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PQBH Marina Guide 2018 flipbook

Navigation Hints See

Navigation Hints See Admiralty Chart 2611 or Imray Chart Y23 The approach to Poole • If approaching from the Solent, the entrance is identifiable from the high cliffs of Anvil Point. When nearer, the rocks of Old Harry (Handfast Point) are clearly visible. The Swash Channel is clearly marked. • When leaving for, or approaching from the west, beware of the race off Handfast Point on the ebb tide. • The Harbour is accessible at all states of the tide and is only dangerous in very strong S and SE winds, particularly on the ebb tide. • The entrance channel ‘The Swash’ passes between the Training Bank, on the western side, and Hook Sands to the east. Be careful of the Chain Ferry, just at the entrance, as the ebb can run at 3 to 4 knots. Navigational Safety Guidance • Avoid sailing in the main navigational channels where possible, especially in poor visibility. Be aware of the effect of passing close to a large vessel. The ship’s hydro-dynamic displacement can pull the water from under you without notice. • Give right of way to large vessels which are limited in their manoeuvring space. Remember they may have less room than is immediately apparent. • If you have to proceed within the channel keep to the starboard (right hand) side. • Be Alert ~ keep a sharp look out for vessels surveying, dredging and laying buoys or moorings. Look around you ~ especially astern. • Watch your wash ~ even when you are proceeding within the speed limit, you may be creating a wash. Slow down whenever you see other vessel activity which could be affected, for example craft embarking passengers or youngsters in canoes. • The International Regulations for the Prevention of Collisions at Sea apply to all vessels ~ including those racing. • Take particular care with boats under sail, especially when they are racing. • Be visible and make your intentions clear. You may think you know what you are doing and where you are going, but put yourself in the shoes of the Master of the cross-channel ferry ~ does he know your intentions? • You may see a large ship at all times, but if you disappear from the view of the Master of a ship you are too close, • Do not underestimate the speed of other ships. If your boat is slow you might not be able to take effective action to keep clear if you find yourself on a collision course. If in doubt, take avoiding action and take it early. • Do not anchor or drift in any navigational channel or create an obstruction within the channels. • Do not secure to, or obscure any navigational marks, buoy, beacon or stake. • Mariners are advised that large inbound vessels will tend to be on the port hand side of the channel between the Harbour Entrance and North Haven Point to avoid Chapmans Peak. 8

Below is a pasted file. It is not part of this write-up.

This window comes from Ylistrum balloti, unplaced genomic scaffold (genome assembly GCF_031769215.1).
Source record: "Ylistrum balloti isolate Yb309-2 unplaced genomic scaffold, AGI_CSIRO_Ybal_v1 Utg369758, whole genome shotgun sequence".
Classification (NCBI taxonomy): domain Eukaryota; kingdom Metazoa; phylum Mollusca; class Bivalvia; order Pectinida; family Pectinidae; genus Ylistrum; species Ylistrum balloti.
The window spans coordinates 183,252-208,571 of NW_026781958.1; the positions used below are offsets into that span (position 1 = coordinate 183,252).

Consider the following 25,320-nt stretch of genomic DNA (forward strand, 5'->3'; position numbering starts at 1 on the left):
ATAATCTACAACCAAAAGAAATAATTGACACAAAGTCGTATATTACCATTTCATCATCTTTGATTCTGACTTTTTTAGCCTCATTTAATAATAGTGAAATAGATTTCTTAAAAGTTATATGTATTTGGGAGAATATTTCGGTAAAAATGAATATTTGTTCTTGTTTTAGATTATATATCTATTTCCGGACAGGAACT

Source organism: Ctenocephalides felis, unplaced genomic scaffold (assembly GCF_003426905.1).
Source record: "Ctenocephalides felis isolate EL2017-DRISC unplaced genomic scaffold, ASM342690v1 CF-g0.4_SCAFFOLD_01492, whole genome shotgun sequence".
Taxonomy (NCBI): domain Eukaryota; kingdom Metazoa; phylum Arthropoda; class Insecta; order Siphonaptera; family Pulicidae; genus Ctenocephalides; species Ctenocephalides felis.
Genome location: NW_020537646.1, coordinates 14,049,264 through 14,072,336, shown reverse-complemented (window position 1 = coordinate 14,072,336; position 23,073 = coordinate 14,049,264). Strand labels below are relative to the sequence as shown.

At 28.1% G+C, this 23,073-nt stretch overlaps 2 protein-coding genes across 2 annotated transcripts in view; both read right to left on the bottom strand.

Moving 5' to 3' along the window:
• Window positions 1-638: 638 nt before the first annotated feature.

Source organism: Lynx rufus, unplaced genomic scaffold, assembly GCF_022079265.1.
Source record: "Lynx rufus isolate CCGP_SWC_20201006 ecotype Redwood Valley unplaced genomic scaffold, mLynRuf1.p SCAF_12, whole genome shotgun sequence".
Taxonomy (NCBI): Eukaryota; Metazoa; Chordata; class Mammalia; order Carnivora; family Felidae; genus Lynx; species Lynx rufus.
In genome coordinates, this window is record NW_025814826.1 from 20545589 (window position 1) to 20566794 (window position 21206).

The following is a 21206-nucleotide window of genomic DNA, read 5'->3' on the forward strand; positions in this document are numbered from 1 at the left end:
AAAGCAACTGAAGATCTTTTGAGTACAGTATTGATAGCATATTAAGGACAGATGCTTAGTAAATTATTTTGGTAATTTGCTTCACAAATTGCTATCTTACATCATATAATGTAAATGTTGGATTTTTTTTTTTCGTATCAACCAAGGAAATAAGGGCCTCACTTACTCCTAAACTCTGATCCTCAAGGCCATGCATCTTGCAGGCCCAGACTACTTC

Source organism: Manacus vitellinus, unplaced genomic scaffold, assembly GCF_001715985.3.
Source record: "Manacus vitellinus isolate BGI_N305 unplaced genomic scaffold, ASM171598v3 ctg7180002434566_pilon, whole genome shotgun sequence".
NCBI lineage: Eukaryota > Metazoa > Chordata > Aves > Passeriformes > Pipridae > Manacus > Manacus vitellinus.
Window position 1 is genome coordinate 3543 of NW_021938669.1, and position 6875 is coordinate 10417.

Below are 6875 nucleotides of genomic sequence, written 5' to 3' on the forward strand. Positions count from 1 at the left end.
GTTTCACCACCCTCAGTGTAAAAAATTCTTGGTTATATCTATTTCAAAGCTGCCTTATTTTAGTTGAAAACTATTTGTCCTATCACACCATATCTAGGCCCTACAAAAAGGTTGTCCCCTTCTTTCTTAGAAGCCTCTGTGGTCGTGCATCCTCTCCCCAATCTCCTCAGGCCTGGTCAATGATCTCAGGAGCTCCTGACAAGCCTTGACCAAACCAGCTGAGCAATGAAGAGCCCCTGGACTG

Harbour Control Poole Harbour Control is a 24/7 all year round vessel monitoring centre providing essential information to commercial and leisure marine traffic. It is the first point of contact for all craft especially in the event of an incident or accident. The Harbour Control Officer (HCO) has a number of resources available to keep watch on various activities, day and night, including Radar, CCTV, AIS, and the latest in 3D vessel monitoring equipment. The HCO is also assisted by a number of patrol vessels and organisations around the harbour as well as the harbour user. All monitoring equipment is recordable including voice communications for safety and training purposes and to assist in incident investigation. The Harbour Control Officer should be contacted in the event of any emergency in the harbour using: VHF Channel 14 (or 16) Call sign: “Poole Harbour Control” Telephone: 01202 440230 Fax: 01202 674801 Email: harbourcontrol@phc.co.uk Use of VHF Radio If you have a marine radio on your boat, maintain a listening watch on Channel 16 outside the harbour area but remember this is a calling and distress frequency. It is not a conversational channel and except in an emergency, you must switch to another channel when contact has been made. In the Swash Channel and inside the harbour it is advisable to maintain a listening watch on Channel 14 which is the harbour operations channel. You should not communicate on this channel unless it is necessary for safety reasons, but you will be able to follow and anticipate the movements of other shipping. All harbour patrol launches, Harbour Control, Sandbanks Chain Ferry and the Dorset Marine Police keep watch on Channel 14. “Poole Bridge” VHF Channel 12 PLEASE NOTE Radar, CCTV, VHF communications and telephone conversations to Harbour Control are recorded for safety and training purposes ! If there’s an accident If you are involved in a marine incident or accident, no matter how minor, within Poole Harbour and its approach channels, you must report the fact to the Harbour Authority as soon as possible. Standard report forms are available in the Harbour Office but an initial report should be made to Poole Harbour Control or to the Harbour Master’s patrol launch, call sign ‘VIGILANT’ on VHF Channel 14 or 16 Report forms are available to download from the PHC website: www.phc.co.uk 9

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